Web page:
1: Spago's Veal Filet Mignon Tartare.
When it arrives at your table, Wolfgang Puck's iteration of veal tartare may look more like a Sally Mann photograph than your dinner. But inside the twin marrow bones is not, well, marrow, but the centerpiece of a beautifully orchestrated dish. A perfect dice of raw veal — neither too coarse nor too fine, the mistake some chefs make with tartare — is topped with a thin layer of smoked mascarpone, a visual reference to the fine strata of fat that comes atop many ramekins of pâté.
The veal, a combination of the loin and tenderloin, is buttery and minimally seasoned, the smoked mascarpone, a drizzle of Tuscan olive oil and a sprinkle of sea salt providing counterpoint. Accompanying the bone pillars is a tangle of lightly dressed greens and fried garlic, two crisp baguette toasts — stacked lengthwise like planks at a tiny construction site — and a small pool of caper and shallot-laced mustard sauce. You're given a dainty spoon with which to lever the tartare onto your toasts, a utensil that will possibly engender dreams of high tea service.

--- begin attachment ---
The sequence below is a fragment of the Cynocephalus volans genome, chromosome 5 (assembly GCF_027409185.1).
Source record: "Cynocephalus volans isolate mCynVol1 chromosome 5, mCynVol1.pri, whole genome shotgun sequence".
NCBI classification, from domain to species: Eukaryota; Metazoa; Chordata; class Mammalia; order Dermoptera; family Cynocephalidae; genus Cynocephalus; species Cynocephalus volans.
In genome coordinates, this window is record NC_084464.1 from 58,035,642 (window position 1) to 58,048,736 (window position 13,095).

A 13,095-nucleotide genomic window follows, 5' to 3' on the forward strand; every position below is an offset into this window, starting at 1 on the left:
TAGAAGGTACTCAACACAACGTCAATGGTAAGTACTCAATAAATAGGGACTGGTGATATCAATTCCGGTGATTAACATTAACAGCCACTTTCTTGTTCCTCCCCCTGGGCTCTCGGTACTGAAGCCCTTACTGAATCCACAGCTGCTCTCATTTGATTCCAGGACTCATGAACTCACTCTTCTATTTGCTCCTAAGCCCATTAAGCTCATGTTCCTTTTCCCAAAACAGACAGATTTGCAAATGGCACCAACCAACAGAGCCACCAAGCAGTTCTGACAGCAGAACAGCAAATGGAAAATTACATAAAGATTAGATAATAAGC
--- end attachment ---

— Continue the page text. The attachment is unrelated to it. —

And if you've tired, over the years, of the more predictable variations of steak tartare, often comprised of bland cuts of beef, maybe topped with a raw quail egg like an afterthought, this dish will erase all sad memories. It's a playful, perfectly executed and incredibly flavorful take on a classic presentation. Order the dish, and maybe some others. Sit in the patio. Pray for rain, if only so that you can watch the roof roll in overhead like mechanical cloud cover.
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